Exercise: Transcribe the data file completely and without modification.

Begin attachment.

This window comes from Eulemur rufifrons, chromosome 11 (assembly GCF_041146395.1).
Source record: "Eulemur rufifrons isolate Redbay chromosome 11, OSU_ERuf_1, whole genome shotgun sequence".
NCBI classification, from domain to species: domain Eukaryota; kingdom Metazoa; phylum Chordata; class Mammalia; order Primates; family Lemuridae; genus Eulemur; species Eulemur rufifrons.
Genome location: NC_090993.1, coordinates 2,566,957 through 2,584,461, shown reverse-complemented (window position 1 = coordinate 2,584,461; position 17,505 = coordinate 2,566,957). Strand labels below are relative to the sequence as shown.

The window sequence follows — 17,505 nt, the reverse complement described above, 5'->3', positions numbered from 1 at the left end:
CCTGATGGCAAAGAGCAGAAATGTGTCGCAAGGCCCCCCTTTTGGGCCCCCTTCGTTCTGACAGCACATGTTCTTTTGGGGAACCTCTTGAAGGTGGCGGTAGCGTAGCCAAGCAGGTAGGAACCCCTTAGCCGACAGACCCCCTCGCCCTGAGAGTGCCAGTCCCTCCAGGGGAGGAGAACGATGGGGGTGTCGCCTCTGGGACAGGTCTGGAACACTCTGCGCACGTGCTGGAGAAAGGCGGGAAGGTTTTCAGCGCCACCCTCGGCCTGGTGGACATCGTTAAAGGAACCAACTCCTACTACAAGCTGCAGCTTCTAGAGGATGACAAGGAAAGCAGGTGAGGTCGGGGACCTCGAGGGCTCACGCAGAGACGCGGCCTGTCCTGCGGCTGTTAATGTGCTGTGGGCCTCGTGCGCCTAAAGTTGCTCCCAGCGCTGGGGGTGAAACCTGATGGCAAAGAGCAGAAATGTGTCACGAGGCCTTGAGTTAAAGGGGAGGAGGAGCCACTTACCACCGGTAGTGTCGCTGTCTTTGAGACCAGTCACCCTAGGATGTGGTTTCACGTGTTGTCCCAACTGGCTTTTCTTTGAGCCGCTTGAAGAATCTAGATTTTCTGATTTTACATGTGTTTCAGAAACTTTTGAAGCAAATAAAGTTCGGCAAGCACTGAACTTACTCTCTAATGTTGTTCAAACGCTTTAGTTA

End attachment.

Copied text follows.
This window comes from Eulemur rufifrons, chromosome 11 (assembly GCF_041146395.1).
Source record: "Eulemur rufifrons isolate Redbay chromosome 11, OSU_ERuf_1, whole genome shotgun sequence".
NCBI classification, from domain to species: domain Eukaryota; kingdom Metazoa; phylum Chordata; class Mammalia; order Primates; family Lemuridae; genus Eulemur; species Eulemur rufifrons.
Genome location: NC_090993.1, coordinates 2,566,957 through 2,584,461, shown reverse-complemented (window position 1 = coordinate 2,584,461; position 17,505 = coordinate 2,566,957). Strand labels below are relative to the sequence as shown.

The window sequence follows — 17,505 nt, the reverse complement described above, 5'->3', positions numbered from 1 at the left end:
CCTGATGGCAAAGAGCAGAAATGTGTCGCAAGGCCCCCCTTTTGGGCCCCCTTCGTTCTGACAGCACATGTTCTTTTGGGGAACCTCTTGAAGGTGGCGGTAGCGTAGCCAAGCAGGTAGGAACCCCTTAGCCGACAGACCCCCTCGCCCTGAGAGTGCCAGTCCCTCCAGGGGAGGAGAACGATGGGGGTGTCGCCTCTGGGACAGGTCTGGAACACTCTGCGCACGTGCTGGAGAAAGGCGGGAAGGTTTTCAGCGCCACCCTCGGCCTGGTGGACATCGTTAAAGGAACCAACTCCTACTACAAGCTGCAGCTTCTAGAGGATGACAAGGAAAGCAGGTGAGGTCGGGGACCTCGAGGGCTCACGCAGAGACGCGGCCTGTCCTGCGGCTGTTAATGTGCTGTGGGCCTCGTGCGCCTAAAGTTGCTCCCAGCGCTGGGGGTGAAACCTGATGGCAAAGAGCAGAAATGTGTCACGAGGCCTTGAGTTAAAGGGGAGGAGGAGCCACTTACCACCGGTAGTGTCGCTGTCTTTGAGACCAGTCACCCTAGGATGTGGTTTCACGTGTTGTCCCAACTGGCTTTTCTTTGAGCCGCTTGAAGAATCTAGATTTTCTGATTTTACATGTGTTTCAGAAACTTTTGAAGCAAATAAAGTTCGGCAAGCACTGAACTTACTCTCTAATGTTGTTCAAACGCTTTAGTTA